Hiking The Great WallAugust 29, 2019 in China ⋅ ☀️ 26 °C
Big highlight day today: the Great Wall! Up fairly early and on to the subway, as we needed to get to a certain spot on the other side of Beijing by 7:30am. We made it as the subway is pretty efficient, but we were still among the last to arrive! The drive out to the wall was about 90 minutes, which passed fairly quickly in anticipation. We were part of a 50-seat bus tour, but we'd organised a special hiking tour separately so it was just us, a pair of Brazilians, a pair of Mexicans and a Brazilian tour guide.
When doing the Wall from Beijing, you've got a handful of options. Most locals head for the section at Badaling as it's the easiest walking and also the closest to the city. We were heading to Mutianyu section, where it's less crowded but harder walking and further from the city.
To clear up a few misconceptions: the total amount of "wall" built was around 30,000km. It's not one single wall either, it's a network of defence walls really and they snake all over the place in northern China. There's even walls that were between provinces before China was united under a single ruler. The wall itself dates back to around the 5th century BC but nothing from that era remains; most of the wall you see today was built by the Ming in the 15th century. Though of course, the restored sections around Mutianyu and Badaling etc are fairly modern restorations - they aren't ancient by any means.
That aside, we set off on our hike. It was fairly easy going at first, but gradually went more and more uphill, until it was just ridiculous gradient after ridiculous gradient. As usual I was the least fit member of the group and lagged behind quite a bit in various places. After about 1:15 of climbing, we finally reached the wall at tower 23, a point most Mutianyu visitors never reach. This was essentially the end of the restored Mutianyu section, and beyond here it quickly turned to rubble and overgrown stones. You can still see it snaking over the mountains in the distance, but it would be seriously hard going to get there.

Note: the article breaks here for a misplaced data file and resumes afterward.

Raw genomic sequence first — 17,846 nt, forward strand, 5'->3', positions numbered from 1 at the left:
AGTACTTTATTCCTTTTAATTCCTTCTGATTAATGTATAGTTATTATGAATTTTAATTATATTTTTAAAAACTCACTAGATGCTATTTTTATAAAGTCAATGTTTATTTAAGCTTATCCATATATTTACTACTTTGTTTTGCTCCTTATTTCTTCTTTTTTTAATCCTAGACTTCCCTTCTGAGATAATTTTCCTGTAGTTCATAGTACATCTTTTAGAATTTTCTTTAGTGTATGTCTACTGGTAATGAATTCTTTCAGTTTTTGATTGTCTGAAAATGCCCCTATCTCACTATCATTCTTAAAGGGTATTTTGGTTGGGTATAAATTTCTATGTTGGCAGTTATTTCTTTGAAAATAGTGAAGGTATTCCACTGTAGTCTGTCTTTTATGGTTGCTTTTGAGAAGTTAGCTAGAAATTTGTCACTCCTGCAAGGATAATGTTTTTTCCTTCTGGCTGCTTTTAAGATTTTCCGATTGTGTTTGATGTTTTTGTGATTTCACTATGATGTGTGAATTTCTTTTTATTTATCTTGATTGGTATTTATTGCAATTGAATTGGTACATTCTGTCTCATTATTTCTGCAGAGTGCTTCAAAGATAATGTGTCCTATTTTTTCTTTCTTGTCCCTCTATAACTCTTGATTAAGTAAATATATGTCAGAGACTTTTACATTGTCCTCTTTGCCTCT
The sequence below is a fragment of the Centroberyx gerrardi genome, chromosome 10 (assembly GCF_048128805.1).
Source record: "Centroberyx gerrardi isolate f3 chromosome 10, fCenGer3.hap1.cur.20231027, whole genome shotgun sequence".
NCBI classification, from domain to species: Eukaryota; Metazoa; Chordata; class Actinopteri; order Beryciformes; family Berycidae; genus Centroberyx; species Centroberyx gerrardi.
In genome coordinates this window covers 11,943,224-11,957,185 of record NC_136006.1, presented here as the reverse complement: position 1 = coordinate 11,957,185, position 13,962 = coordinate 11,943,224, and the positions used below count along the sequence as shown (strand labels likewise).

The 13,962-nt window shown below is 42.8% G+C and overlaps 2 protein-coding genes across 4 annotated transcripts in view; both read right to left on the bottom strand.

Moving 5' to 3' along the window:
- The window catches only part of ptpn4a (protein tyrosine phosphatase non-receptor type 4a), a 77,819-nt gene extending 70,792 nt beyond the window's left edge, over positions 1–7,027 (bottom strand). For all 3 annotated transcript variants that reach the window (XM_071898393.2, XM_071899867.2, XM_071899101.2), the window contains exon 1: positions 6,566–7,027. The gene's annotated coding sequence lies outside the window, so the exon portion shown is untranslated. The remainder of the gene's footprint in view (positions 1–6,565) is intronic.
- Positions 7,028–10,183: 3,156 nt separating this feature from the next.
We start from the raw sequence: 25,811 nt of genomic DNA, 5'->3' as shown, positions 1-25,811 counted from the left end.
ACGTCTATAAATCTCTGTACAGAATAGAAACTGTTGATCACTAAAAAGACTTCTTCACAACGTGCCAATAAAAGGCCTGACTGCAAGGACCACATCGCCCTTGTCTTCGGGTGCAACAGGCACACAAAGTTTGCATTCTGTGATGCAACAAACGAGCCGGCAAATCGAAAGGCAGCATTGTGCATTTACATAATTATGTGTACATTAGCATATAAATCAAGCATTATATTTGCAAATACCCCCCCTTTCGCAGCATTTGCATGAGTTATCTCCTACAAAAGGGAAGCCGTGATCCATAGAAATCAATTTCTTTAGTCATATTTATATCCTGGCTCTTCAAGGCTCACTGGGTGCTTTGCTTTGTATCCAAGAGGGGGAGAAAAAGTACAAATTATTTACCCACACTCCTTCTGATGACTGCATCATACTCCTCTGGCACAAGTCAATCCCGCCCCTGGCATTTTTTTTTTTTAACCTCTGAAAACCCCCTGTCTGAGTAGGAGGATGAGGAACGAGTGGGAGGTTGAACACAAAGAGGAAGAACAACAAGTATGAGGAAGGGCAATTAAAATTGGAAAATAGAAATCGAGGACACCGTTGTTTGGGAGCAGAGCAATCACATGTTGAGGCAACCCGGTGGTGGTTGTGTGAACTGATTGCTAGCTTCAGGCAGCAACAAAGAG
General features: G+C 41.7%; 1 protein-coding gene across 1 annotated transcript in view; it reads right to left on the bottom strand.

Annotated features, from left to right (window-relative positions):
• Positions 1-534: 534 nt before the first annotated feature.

We stopped for a bit, happy with our effort, then started walking back along the wall. Most people coming up arrive via the cable car at tower 14, the chair lift at tower 4, or the stairs at tower 10. Thankfully most of what we were doing was downhill now, so I wasn't struggling particularly! The people climbing up the other way were struggling though!
We snaked our way back down, enjoying the views of and from the wall - since it sits up on a ridge you could actually see the skyline of Beijing 70km away. Apparently the weather was super clear at the moment, supposedly it had rained quite a lot the previous week and was now just blue skies. You really got the feeling as well how not only was the wall for defence, but for trade control, transport, and for signalling as well since you can see it at great distances each way.
We spent probably 2 hours walking along the top of the wall before eventually reaching tower 10. The others proceeded to tower 6 and the toboggan ride (we skipped, as it was 100 yuan each!) while we took the stairs down. Lots and lots of stairs, which was painful after the climb up, but going down was easier than going up! Met up with the others at the bottom where we had lunch at a nearby restaurant, then back on the bus to Beijing.
I nodded off and woke up an hour later, noticing that the bus was completely silent - almost everyone was asleep! It had been a long and exhausting day. Another couple of crowded subway rides back to our hotel area, where we visited a different nearby restaurant for dinner. It's funny the looks you get from the waitstaff (particularly old ladies) when you walk in - in a way they're terrified of dealing with you which is kind of funny. Kept it simple this time and just had a shredded pork in sweet bean sauce dish, along with a fried rice.
Back home for another early night after another exhausting day!Read more